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Impact of ectogenesis on the medicalisation of pregnancy and childbirth
  1. Victoria Adkins
  1. Department of Law and Criminology, Royal Holloway University of London, Egham TW20 0EX, UK
  1. Correspondence to Victoria Adkins, Department of Law and Criminology, Royal Holloway University of London, Egham TW20 0EX, UK; victoria.adkins.2018{at}live.rhul.ac.uk

Abstract

The medicalisation of pregnancy and childbirth has been encouraged by the continuing growth of technology that can be applied to the reproductive journey. Technology now has the potential to fully separate reproduction from the human body with the prospect of ectogenesis—the gestation of a fetus outside of the human body. This paper considers the issues that have been caused by the general medicalisation of pregnancy and childbirth and the impact that ectogenesis may have on these existing issues. The medicalisation of pregnancy and childbirth is criticised for its impact on the relationship between doctors and pregnant women and the way in which doctors treat fetuses. It is argued that ectogenesis may cause more imbalance in the doctor and intended parent relationship and may result in an increased lack of clarity regarding a doctor’s duty to the fetus. This paper finds that extensive guidance and revised legislation will be necessary to minimise the impact of ectogenesis on the existing issues caused by the medicalisation of reproduction.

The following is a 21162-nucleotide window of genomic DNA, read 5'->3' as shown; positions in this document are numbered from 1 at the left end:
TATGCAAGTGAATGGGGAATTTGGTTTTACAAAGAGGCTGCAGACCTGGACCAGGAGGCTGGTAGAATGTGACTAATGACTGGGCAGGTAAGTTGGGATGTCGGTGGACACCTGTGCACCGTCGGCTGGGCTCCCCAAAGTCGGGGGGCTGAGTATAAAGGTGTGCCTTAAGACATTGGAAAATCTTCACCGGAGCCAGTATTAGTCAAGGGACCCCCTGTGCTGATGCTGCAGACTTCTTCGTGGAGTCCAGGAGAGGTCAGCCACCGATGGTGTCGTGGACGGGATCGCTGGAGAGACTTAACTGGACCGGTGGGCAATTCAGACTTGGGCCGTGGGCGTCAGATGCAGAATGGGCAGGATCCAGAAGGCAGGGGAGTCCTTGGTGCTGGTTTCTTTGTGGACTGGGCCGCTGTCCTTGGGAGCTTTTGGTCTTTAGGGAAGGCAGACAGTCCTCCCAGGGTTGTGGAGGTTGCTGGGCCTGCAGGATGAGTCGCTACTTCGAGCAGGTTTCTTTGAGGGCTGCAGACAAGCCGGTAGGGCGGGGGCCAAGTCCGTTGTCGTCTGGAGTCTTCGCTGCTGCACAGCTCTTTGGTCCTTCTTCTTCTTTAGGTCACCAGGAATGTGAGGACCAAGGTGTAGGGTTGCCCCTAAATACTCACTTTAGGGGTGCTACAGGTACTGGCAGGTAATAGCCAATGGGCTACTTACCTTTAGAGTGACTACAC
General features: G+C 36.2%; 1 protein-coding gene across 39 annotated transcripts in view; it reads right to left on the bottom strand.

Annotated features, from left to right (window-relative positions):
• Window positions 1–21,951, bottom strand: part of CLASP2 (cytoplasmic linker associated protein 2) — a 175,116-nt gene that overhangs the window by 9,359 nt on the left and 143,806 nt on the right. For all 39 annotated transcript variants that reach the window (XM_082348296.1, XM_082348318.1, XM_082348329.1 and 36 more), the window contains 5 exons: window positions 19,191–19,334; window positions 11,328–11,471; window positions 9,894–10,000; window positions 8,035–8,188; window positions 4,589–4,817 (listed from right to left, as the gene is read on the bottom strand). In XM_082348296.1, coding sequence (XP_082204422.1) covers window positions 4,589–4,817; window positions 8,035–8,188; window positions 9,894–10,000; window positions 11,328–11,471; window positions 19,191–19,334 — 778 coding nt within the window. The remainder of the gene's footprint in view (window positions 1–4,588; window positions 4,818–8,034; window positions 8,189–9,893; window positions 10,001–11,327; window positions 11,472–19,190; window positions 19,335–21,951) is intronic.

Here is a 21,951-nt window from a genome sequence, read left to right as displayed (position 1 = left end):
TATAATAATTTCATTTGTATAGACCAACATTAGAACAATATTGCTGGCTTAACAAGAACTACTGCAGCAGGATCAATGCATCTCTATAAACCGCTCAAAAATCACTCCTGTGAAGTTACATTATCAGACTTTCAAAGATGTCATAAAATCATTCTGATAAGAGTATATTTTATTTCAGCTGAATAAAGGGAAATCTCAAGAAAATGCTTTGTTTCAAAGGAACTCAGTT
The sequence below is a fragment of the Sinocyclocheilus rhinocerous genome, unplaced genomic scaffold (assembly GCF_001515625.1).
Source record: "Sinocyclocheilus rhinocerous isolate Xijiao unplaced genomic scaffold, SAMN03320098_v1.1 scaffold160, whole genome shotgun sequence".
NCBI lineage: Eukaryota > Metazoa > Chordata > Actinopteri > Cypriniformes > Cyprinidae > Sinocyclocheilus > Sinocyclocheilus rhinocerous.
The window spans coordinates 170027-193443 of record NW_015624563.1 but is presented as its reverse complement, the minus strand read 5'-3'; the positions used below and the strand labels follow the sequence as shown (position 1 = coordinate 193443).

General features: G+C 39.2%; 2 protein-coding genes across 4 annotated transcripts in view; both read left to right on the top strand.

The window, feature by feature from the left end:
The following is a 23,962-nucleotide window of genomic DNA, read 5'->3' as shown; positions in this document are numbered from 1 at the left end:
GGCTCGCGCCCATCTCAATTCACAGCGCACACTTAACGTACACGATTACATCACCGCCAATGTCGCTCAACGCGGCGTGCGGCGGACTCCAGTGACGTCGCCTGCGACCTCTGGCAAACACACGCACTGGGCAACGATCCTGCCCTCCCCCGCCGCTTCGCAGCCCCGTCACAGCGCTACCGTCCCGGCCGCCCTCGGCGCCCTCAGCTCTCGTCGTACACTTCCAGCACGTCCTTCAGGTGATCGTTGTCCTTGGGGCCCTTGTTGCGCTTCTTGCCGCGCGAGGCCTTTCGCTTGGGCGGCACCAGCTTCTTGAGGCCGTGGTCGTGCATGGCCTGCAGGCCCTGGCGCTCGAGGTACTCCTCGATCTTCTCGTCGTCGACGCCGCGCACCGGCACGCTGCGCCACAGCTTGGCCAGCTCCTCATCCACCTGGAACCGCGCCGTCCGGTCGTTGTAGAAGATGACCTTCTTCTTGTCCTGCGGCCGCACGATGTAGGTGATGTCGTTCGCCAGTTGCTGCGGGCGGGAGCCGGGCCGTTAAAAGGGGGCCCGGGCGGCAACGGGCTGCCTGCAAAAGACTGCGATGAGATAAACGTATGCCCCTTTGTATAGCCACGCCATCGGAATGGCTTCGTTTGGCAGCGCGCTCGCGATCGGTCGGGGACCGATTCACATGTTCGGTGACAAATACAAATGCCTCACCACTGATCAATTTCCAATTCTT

• reproductive medicine
  • fetal viability
  • embryos and fetuses
  • interests of woman/fetus/father
  • law
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Footnotes

  • Twitter @VickyAdkins1990

  • Contributors Academic supervisors contributed to reviews of previous drafts of this paper and are included in the acknowledgments.

  • Funding The author is a PhD student at Royal Holloway, University of London and the PhD is funded by a studentship from Royal Holloway, University of London.

  • Competing interests None declared.

  • Patient consent for publication Not required.

  • Provenance and peer review Not commissioned; externally peer reviewed.

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